To recap: every modern economic system, including capitalism, needs a clear set of rules and a government capable of enforcing them. Altering the rules alters how the game is played. When coming up with the rules, we must put the good of human beings first and foremost in our minds, not abstract concepts – whether they come from the left or the right. Increased government regulation is not a magic wand we can wave over any problem to improve it, and neither is deregulation.

G.K. Chesterton describes the confusion over the “capitalist” and “socialist” labels. Though most would consider him a conservative, Chesterton refused to defend capitalism, which he defined as:

That economic condition in which there is a class of capitalists, roughly recognizable and relatively small, in whose possession so much of the capital is concentrated as to necessitate a very large majority of the citizens serving those capitalists for a wage. If capitalism means private property, I am capitalist. If capitalism means capital, everybody is capitalist. But if capitalism means this particular condition of capital, only paid out to the mass in the form of wages, then it does mean something, even if it ought to mean something else.

G.K. Chesterton and Hillaire Belloc proposed a third option, which they called “distributism.” This system, based largely on Catholic social teaching, seeks to distribute property more evenly than “pure” capitalism (which doesn’t really exist), but without relying on government ownership of the means of production; thus, it is not socialism either. Distributism is based on the Catholic concept of subsidiarity – the idea that a community of a higher order should not interfere in the workings of a community of a lower order. The nation should not try to do what the states can do; the states should not try to do what the localities can do; localities should not try to do what families can do.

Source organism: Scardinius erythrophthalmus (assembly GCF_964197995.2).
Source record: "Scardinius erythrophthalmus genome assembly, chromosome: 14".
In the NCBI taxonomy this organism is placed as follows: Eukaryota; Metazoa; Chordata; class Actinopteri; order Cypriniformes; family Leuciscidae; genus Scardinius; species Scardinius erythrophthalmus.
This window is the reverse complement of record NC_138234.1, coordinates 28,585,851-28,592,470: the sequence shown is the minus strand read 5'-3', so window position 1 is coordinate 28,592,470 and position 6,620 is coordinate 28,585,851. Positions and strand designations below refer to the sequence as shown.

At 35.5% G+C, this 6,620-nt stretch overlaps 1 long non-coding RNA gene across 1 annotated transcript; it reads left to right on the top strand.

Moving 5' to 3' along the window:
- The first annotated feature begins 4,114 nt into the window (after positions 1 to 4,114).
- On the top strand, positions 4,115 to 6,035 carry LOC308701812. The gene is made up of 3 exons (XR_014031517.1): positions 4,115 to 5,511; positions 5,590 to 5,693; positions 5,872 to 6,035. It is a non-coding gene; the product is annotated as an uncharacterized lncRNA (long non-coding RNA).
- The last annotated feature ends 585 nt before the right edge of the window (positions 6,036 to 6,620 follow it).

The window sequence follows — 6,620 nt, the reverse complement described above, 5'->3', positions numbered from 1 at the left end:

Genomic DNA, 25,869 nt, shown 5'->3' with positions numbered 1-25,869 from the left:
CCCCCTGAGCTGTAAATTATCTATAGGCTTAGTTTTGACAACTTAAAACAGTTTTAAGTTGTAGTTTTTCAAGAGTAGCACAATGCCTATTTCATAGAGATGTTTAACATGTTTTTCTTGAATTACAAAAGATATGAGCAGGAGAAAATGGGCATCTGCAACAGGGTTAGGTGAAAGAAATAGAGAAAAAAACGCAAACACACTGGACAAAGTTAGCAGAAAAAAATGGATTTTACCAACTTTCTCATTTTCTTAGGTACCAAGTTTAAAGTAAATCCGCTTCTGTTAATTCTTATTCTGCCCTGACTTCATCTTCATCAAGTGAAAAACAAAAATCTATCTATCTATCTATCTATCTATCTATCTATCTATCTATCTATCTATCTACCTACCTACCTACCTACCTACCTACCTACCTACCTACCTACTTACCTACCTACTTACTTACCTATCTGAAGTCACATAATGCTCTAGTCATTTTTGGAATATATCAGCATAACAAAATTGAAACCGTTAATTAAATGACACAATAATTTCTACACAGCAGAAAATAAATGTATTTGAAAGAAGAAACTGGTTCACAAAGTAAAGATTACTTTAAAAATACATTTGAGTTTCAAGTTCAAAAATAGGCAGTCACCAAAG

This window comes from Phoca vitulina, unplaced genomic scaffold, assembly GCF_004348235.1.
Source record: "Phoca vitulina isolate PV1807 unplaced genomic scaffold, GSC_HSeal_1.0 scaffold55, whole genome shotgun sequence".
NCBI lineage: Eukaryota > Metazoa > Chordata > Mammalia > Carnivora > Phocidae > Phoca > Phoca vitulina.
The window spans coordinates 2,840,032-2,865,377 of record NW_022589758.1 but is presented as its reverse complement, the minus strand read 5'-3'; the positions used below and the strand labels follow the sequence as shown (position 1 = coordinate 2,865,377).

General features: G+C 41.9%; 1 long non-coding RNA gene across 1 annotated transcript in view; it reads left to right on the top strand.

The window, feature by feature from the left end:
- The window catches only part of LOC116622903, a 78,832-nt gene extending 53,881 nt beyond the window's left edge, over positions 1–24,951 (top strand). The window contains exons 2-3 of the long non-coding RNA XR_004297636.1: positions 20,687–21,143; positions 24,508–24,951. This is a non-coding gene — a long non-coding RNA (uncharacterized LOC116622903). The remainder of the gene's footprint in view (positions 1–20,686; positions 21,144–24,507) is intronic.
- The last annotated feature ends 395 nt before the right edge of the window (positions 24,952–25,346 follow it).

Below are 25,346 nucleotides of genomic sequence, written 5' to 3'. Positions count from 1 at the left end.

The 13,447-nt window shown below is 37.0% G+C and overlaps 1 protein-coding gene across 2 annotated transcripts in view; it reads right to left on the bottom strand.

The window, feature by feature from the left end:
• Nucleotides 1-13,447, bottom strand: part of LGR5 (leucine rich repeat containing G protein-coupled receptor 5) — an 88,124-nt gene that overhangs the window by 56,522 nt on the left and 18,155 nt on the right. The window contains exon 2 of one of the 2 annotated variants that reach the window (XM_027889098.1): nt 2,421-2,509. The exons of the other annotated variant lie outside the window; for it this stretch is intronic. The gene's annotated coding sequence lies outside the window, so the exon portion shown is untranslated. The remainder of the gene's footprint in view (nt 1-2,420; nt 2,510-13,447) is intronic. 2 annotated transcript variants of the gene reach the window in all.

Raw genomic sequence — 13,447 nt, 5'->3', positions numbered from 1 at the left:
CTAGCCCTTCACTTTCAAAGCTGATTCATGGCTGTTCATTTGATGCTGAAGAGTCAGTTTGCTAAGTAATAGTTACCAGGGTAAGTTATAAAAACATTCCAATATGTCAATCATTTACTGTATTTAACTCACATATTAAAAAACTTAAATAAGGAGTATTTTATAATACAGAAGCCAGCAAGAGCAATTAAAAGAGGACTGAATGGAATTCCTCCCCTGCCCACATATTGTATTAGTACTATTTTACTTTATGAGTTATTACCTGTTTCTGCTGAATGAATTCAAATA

Simply put, scale matters. Almost everyone prefers the idea of small businesses to big corporations. Why not restructure our laws to favor the former and impede the latter.

Take this famous exchange from the classic film It’s A Wonderful Life:

George Bailey: Now, hold on, Mr. Potter. You’re right when you say my father was no businessman. I know that. Why he ever started this cheap, penny-ante Building and Loan, I’ll never know. But neither you nor anyone else can say anything against his character, because his whole life was… why, in the 25 years since he and his brother, Uncle Billy, started this thing, he never once thought of himself. Isn’t that right, Uncle Billy? He didn’t save enough money to send Harry away to college, let alone me. But he did help a few people get out of your slums, Mr. Potter, and what’s wrong with that? …is it too much to have them work and pay and live and die in a couple of decent rooms and a bath? Anyway, my father didn’t think so. People were human beings to him. But to you, a warped, frustrated old man, they’re cattle. Well in my book, my father died a much richer man than you’ll ever be!

If we are to be “capitalists,” then let us be capitalists like George Bailey and not Mr. Potter.

How do we encourage the George Bailey’s of the world and keep the Mr. Potter’s at bay? Most of us would rather live in Bedford Falls than Pottersville. So why do we give our money to Mr. Potter? It will be hard to change the rules of the game to favor small businesses, as they cannot afford corporate lobbyists. In the meantime, we can consider the social effects of our daily economic decisions, choosing to spend our dollars supporting small businesses whose goals and business practices align with our values, even if it means spending a few extra dollars for daily items.

Joseph Peace summarizes disributism thus: